First Impressions of Hungarian

I have made my first steps in my journey towards learning one of the most difficult languages in the world,  Hungarian.  I have managed to make it through the first two units of the Foreign Service course and the first three units of the Defense Language Institute course.  The differences between them are interesting considering one course was written for diplomats and the other for soldiers.  The FSI course covers such useful phrases as:

This is the American Embassy = Ez az amerikai követség.

Certainly useful information for any non-diplomat just arriving in Hungary.  I’m sure the Embassy is on most people’s “must see” list.  But it is also clear the authors intend for the diplomats to get out and socialize bit with phrases like:

At what time does the movie begin? = Mikor kezdődik a mozi?

The DLI course clearly has a different scope in mind. The first three units cover vocabulary such as:

katona   –  soldier

százados –  captain (Army rank)

tiszt – officer (commissioned)

civil – civilian

őrmester –  sergeant

őrvezető  – private first class,

Interestingly enough, in the first three units the words for: please, thank you and how are you? are not taught.  I suppose that’s the military for you. I’m sure by lesson six I will surely learn the words for tank, grenade, bazooka and “don’t ask, don’t tell”.

Hungarian is a very impressive sounding language.  If you have never heard Hungarian my bet is you haven’t ever heard anything quite like it.  My first impression was that Hungarian sounded like Swedish played through a tape player at double-speed backwards!  There is a lot of “shussh-ing” and some peculiar consonant combinations such as “gy” which sounds something like the letter “y” with a “d” sandwiched in the middle. The thing that makes Hungarian so fun to pronounce is its 14,  yes,  that’s 14 vowels.

Hungarian has its basic a,e,i,o,u vowels, but then if you put a grave accent on top, like á, é, etc.. it lengthens the vowels considerably.  There are also two kinds of umlauts.  The regular sort like one would see in German (ö,ü ) and the lengthened umlaut (ő, ű ) . This is like an umlaut on steroids!  The ö and ü are pronounced like a “irr” sound but the ő and ű are prounounced like “EEEEEEEEEEEWWWWWWWWWWWRRRRRRRRRRRRRR”. It makes words like:

őrvezető  (EEWWwrvessetteewwr)- private first class,

repülőtér (REHPewleeewwwtehr) – airport

gyönyörű város (djyIIRRRn-yirreew VAAHroosshh) – beautiful city

Csak űlok és olvasok. (chok EWWlohk esh OHLvawshokk) – I’m just sitting here reading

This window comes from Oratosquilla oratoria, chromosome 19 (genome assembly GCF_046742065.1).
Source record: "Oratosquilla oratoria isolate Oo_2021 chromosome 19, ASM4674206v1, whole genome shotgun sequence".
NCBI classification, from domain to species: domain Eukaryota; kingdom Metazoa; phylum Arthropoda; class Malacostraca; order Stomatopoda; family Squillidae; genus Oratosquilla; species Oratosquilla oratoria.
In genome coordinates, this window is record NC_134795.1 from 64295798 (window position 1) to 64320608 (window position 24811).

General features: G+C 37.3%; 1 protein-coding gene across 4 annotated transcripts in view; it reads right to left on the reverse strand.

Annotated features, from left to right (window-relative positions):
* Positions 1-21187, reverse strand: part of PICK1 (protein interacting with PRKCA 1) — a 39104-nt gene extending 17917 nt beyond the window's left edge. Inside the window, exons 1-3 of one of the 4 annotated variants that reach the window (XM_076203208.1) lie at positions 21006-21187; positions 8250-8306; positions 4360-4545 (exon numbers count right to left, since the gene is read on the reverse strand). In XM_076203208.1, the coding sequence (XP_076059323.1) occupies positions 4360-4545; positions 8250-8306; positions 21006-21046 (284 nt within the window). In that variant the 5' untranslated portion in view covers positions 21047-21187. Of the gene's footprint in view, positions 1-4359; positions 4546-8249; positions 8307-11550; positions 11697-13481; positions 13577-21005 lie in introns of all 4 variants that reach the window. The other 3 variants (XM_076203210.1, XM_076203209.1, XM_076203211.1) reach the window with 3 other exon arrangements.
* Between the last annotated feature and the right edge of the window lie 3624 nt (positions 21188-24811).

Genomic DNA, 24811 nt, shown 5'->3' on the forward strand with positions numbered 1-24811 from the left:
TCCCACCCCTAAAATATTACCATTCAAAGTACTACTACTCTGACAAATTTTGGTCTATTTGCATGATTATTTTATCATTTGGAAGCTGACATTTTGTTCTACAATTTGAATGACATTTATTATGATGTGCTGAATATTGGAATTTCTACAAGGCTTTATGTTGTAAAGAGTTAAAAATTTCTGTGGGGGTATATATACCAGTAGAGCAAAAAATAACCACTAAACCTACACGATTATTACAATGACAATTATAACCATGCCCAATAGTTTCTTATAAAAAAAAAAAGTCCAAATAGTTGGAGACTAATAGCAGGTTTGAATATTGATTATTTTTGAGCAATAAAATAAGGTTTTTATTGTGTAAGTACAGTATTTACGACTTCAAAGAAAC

so much fun to say!

Hungarian also utilizes a quality called vowel harmony in its word formation.  Vowel harmony is defined by Wikipedia as :

Vowel harmony is a type of long-distance assimilatory phonological process involving vowels that occurs in some languages. In languages with vowel harmony, there are constraints on what vowels may be found near each other.”

….say what??

Hungarian is an agglutinative language.  That means that when constructing sentences, many particles pertaining to prepositions and possession can be stuck onto the end of a word rather than using a different, separate word.  It can give such words as

megszentségteleníthetetlenségeskedéseitekért

which means “because of your continuous pretending to be indesecratable”. When constructing words such as megszentségteleníthetetlenségeskedéseitekért ( which thankfully doesn’t need to be used that often ) the vowels must agree or harmonize with each other. This quality is shared with the other Finno-Ugric as well as the Turkic languages.  For example one could not say kavehasben ( in the coffee house) but would rather say kavehasban. One would not say kézba ( into the hand) but would rather say kézbe. This gives Hungarian a pleasant flow, an almost musical quality,  that is unique ( along with Finnish and Estonian)  to the languages of Europe.

I must admit that while Hungarian is quite different than English, it doesn’t seem extremely difficult…yet…  There is no gender, no declensions of numbers, a relatively straightforward pronunciation and what appears to be a logical (though complex) grammar.  I’m sure as I delve deeper into the language, I might not be quite as confident!

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6 thoughts on “First Impressions of Hungarian

  1. Hey man! I’ve just come accross this page. It’s so cool that there’s another “hungarian” project under way 🙂 (the other being http://www.fluentin3months.com) If you have any question don’t hesitate to ask a native speaker, they’ll help you for sure.

    Try to socialize with younger people, whose knowledge of languages is way better than older’s. They are more open-minded as well.

    I’ll check out your progress later, so don’t forget to update this page frequently! 😀

    Sok sikert a magyarhoz! 😉

    PeterB

  2. Thanks Peter!

    I’m having a lot of fun with it so far. Sadly there’s not any Hungarian speakers that I know of where I live so once I get a little more vocab under my belt I’ll try to find some “cyber magyars” to talk with !

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